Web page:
Scientists at the Hebridean Whale and Dolphin Trust in Tobermory, Scotland have been gathering data on the WCC since 1994, and have recently made an interesting discovery. In the 1970s, a lone orca, dubbed Dopey Dick, swam up the River Foyle in Northern Ireland and it has just been identified that he is in fact a well-known member of the WCC, known as Comet.

The WCC also made the headlines earlier this year when a female, known as Lulu, was found dead on the Isle of Tiree in Scotland. The early necropsy released by the Scottish Marine Animal Strandings Scheme reported that there were deep lesions all over her body and that she had swallowed large amounts of sea water. They report that the most likely cause of death was entanglement in abandoned fishing gear, which subsequently led to her drowning.

Probably the most recognised member of the WCC is a male known as John Coe. He has been sighted by various organisations and members of the public since 1980 and is easily recognisable by the large notch towards the base of his dorsal fin. He is one of the individuals who has been sighted off the Irish and Pembrokeshire coasts, often accompanied by females. He hit the headlines in January 2015 when he was photographed with a large chunk missing from his tail fluke, believed to have been caused by a shark attack!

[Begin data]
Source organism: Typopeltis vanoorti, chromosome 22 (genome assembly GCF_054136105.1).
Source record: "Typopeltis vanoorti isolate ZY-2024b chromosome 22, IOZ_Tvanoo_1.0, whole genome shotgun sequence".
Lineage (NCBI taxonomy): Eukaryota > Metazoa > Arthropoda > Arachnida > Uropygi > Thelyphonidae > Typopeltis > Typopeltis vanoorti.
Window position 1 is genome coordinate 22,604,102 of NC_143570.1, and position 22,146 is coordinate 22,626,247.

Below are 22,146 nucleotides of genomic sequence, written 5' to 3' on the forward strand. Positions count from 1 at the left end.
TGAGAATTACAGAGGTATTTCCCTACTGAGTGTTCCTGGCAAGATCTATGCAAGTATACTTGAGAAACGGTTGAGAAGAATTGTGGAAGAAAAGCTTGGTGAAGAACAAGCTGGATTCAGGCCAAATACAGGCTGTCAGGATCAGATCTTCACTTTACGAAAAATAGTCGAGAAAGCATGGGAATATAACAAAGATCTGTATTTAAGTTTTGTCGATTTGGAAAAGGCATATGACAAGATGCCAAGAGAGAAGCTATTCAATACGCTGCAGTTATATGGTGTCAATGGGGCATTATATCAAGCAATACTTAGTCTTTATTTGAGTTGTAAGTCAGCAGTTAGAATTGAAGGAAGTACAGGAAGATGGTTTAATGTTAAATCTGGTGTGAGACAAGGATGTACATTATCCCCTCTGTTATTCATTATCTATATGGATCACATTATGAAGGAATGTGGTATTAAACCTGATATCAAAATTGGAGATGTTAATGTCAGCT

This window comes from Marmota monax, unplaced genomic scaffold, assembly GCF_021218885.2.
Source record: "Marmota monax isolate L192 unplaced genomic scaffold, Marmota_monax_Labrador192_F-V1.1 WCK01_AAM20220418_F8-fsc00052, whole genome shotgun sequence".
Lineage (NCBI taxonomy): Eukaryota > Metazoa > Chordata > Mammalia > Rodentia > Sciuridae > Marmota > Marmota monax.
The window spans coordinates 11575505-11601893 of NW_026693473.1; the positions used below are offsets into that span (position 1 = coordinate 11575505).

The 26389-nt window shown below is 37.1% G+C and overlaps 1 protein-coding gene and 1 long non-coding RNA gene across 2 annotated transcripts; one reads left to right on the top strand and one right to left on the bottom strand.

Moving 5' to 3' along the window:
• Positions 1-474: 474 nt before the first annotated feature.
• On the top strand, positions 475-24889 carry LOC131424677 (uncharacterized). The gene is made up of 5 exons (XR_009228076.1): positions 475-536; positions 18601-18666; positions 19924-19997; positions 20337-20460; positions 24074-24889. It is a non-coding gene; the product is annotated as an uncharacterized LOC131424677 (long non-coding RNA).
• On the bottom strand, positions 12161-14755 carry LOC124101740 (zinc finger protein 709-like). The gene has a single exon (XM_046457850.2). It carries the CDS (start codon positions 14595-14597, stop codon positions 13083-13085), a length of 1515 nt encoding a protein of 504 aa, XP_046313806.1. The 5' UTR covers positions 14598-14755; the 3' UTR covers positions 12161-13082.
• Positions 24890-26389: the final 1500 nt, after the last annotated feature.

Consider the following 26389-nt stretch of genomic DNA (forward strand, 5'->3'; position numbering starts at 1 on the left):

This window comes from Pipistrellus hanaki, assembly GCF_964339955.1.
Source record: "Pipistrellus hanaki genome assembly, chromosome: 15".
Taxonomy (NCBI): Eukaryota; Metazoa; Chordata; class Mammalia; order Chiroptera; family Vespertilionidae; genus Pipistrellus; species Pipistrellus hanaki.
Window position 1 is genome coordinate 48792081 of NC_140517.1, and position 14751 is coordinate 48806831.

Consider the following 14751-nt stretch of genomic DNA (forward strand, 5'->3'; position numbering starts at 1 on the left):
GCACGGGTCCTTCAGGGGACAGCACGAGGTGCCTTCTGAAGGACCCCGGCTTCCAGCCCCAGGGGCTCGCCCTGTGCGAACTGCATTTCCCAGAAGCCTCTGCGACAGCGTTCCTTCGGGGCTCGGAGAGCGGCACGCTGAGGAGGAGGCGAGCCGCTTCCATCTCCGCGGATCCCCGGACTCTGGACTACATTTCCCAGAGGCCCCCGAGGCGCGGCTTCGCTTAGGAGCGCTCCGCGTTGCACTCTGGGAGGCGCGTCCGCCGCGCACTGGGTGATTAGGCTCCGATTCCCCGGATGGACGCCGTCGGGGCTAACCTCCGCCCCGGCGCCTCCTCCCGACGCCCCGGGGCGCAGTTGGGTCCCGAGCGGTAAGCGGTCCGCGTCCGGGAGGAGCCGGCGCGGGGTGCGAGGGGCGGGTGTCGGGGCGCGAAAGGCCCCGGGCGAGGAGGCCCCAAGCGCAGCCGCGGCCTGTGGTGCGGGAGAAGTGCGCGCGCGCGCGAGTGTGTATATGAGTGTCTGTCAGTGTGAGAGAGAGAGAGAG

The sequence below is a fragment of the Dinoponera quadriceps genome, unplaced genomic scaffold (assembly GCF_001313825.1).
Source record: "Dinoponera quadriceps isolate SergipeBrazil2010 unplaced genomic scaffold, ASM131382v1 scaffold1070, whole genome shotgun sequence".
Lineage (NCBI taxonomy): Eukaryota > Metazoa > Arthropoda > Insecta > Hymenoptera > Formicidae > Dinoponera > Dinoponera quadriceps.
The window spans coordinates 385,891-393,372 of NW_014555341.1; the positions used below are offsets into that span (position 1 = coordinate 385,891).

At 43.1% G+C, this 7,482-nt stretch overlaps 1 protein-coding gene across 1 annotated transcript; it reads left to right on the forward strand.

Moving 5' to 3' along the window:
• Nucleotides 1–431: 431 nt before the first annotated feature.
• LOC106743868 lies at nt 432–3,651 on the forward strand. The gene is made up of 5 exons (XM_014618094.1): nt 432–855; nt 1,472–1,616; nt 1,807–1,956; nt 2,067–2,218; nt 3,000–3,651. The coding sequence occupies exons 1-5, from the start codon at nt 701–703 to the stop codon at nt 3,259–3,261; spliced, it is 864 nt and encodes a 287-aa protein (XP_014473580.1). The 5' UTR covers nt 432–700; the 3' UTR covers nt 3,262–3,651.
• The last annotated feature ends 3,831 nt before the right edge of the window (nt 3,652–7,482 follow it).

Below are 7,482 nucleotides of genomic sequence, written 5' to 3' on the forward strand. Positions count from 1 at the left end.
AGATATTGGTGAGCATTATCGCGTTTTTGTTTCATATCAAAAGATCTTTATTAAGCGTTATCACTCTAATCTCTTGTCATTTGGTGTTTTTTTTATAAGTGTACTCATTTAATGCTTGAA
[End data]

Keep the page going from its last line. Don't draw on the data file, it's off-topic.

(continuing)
Sadly, the WCC are in danger of becoming extinct. No new calves have been seen since studies began and their dwindling population is already of a tiny size. In my next blog, I’ll be exploring how chemical pollutants found in the marine environment are likely impacting the WCC, in line with the latest scientific findings.